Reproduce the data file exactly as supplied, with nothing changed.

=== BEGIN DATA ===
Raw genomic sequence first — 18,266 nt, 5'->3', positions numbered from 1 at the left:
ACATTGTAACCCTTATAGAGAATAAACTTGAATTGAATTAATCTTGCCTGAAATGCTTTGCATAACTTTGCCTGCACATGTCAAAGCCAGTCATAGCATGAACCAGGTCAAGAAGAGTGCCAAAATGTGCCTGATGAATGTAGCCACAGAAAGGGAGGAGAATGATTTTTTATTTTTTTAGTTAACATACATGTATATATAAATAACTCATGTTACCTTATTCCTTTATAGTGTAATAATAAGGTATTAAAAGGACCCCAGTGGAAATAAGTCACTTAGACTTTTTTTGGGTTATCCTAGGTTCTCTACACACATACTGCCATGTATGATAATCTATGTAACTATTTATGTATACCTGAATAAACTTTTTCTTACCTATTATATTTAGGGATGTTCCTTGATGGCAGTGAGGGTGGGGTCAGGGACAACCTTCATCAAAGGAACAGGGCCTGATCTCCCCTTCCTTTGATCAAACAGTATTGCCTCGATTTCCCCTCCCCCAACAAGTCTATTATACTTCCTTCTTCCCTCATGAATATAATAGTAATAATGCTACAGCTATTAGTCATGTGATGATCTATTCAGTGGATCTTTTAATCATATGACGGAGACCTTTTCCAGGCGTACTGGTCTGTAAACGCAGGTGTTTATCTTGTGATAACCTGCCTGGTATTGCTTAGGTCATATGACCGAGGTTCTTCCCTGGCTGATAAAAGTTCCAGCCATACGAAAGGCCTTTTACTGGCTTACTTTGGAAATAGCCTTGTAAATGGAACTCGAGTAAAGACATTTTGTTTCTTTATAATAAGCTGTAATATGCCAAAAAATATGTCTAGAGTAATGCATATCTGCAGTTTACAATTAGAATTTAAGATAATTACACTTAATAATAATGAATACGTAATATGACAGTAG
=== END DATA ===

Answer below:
Raw genomic sequence first — 18,266 nt, 5'->3', positions numbered from 1 at the left:
ACATTGTAACCCTTATAGAGAATAAACTTGAATTGAATTAATCTTGCCTGAAATGCTTTGCATAACTTTGCCTGCACATGTCAAAGCCAGTCATAGCATGAACCAGGTCAAGAAGAGTGCCAAAATGTGCCTGATGAATGTAGCCACAGAAAGGGAGGAGAATGATTTTTTATTTTTTTAGTTAACATACATGTATATATAAATAACTCATGTTACCTTATTCCTTTATAGTGTAATAATAAGGTATTAAAAGGACCCCAGTGGAAATAAGTCACTTAGACTTTTTTTGGGTTATCCTAGGTTCTCTACACACATACTGCCATGTATGATAATCTATGTAACTATTTATGTATACCTGAATAAACTTTTTCTTACCTATTATATTTAGGGATGTTCCTTGATGGCAGTGAGGGTGGGGTCAGGGACAACCTTCATCAAAGGAACAGGGCCTGATCTCCCCTTCCTTTGATCAAACAGTATTGCCTCGATTTCCCCTCCCCCAACAAGTCTATTATACTTCCTTCTTCCCTCATGAATATAATAGTAATAATGCTACAGCTATTAGTCATGTGATGATCTATTCAGTGGATCTTTTAATCATATGACGGAGACCTTTTCCAGGCGTACTGGTCTGTAAACGCAGGTGTTTATCTTGTGATAACCTGCCTGGTATTGCTTAGGTCATATGACCGAGGTTCTTCCCTGGCTGATAAAAGTTCCAGCCATACGAAAGGCCTTTTACTGGCTTACTTTGGAAATAGCCTTGTAAATGGAACTCGAGTAAAGACATTTTGTTTCTTTATAATAAGCTGTAATATGCCAAAAAATATGTCTAGAGTAATGCATATCTGCAGTTTACAATTAGAATTTAAGATAATTACACTTAATAATAATGAATACGTAATATGACAGTAG